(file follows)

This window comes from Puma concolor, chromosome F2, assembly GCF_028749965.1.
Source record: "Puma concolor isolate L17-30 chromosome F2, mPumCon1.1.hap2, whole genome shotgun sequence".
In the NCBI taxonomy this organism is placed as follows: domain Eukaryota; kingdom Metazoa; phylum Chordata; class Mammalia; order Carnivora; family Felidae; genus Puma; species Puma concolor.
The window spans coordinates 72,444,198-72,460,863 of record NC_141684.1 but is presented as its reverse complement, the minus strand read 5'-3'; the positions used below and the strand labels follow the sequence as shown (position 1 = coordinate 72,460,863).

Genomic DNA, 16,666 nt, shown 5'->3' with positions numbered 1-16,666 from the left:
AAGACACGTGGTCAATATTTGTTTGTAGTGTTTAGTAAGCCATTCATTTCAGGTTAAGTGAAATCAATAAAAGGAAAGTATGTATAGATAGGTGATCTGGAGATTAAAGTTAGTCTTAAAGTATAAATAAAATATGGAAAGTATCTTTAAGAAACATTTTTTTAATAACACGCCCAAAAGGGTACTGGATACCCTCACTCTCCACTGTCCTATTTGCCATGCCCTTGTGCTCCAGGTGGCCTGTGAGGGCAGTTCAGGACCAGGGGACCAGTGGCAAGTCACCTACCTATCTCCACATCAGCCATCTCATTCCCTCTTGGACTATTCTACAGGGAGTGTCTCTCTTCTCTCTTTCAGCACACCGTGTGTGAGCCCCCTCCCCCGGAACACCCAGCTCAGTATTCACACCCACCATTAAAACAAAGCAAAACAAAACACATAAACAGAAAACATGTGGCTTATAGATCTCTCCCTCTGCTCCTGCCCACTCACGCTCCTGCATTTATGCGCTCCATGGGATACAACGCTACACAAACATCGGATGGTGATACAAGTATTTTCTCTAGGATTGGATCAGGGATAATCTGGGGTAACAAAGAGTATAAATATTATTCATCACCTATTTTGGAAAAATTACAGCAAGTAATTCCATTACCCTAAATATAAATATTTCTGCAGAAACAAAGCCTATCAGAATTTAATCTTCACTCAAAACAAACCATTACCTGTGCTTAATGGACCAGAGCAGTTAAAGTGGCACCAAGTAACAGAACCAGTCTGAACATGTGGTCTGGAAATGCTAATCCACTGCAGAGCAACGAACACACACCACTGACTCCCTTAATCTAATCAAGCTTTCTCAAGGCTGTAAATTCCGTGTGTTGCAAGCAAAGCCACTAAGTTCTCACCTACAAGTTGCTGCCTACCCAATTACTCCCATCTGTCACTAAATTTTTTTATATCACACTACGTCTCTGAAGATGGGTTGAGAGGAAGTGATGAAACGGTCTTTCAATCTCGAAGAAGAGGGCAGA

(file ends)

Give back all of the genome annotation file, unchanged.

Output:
This window comes from Puma concolor, chromosome F2, assembly GCF_028749965.1.
Source record: "Puma concolor isolate L17-30 chromosome F2, mPumCon1.1.hap2, whole genome shotgun sequence".
In the NCBI taxonomy this organism is placed as follows: domain Eukaryota; kingdom Metazoa; phylum Chordata; class Mammalia; order Carnivora; family Felidae; genus Puma; species Puma concolor.
The window spans coordinates 72,444,198-72,460,863 of record NC_141684.1 but is presented as its reverse complement, the minus strand read 5'-3'; the positions used below and the strand labels follow the sequence as shown (position 1 = coordinate 72,460,863).

Genomic DNA, 16,666 nt, shown 5'->3' with positions numbered 1-16,666 from the left:
AAGACACGTGGTCAATATTTGTTTGTAGTGTTTAGTAAGCCATTCATTTCAGGTTAAGTGAAATCAATAAAAGGAAAGTATGTATAGATAGGTGATCTGGAGATTAAAGTTAGTCTTAAAGTATAAATAAAATATGGAAAGTATCTTTAAGAAACATTTTTTTAATAACACGCCCAAAAGGGTACTGGATACCCTCACTCTCCACTGTCCTATTTGCCATGCCCTTGTGCTCCAGGTGGCCTGTGAGGGCAGTTCAGGACCAGGGGACCAGTGGCAAGTCACCTACCTATCTCCACATCAGCCATCTCATTCCCTCTTGGACTATTCTACAGGGAGTGTCTCTCTTCTCTCTTTCAGCACACCGTGTGTGAGCCCCCTCCCCCGGAACACCCAGCTCAGTATTCACACCCACCATTAAAACAAAGCAAAACAAAACACATAAACAGAAAACATGTGGCTTATAGATCTCTCCCTCTGCTCCTGCCCACTCACGCTCCTGCATTTATGCGCTCCATGGGATACAACGCTACACAAACATCGGATGGTGATACAAGTATTTTCTCTAGGATTGGATCAGGGATAATCTGGGGTAACAAAGAGTATAAATATTATTCATCACCTATTTTGGAAAAATTACAGCAAGTAATTCCATTACCCTAAATATAAATATTTCTGCAGAAACAAAGCCTATCAGAATTTAATCTTCACTCAAAACAAACCATTACCTGTGCTTAATGGACCAGAGCAGTTAAAGTGGCACCAAGTAACAGAACCAGTCTGAACATGTGGTCTGGAAATGCTAATCCACTGCAGAGCAACGAACACACACCACTGACTCCCTTAATCTAATCAAGCTTTCTCAAGGCTGTAAATTCCGTGTGTTGCAAGCAAAGCCACTAAGTTCTCACCTACAAGTTGCTGCCTACCCAATTACTCCCATCTGTCACTAAATTTTTTTATATCACACTACGTCTCTGAAGATGGGTTGAGAGGAAGTGATGAAACGGTCTTTCAATCTCGAAGAAGAGGGCAGA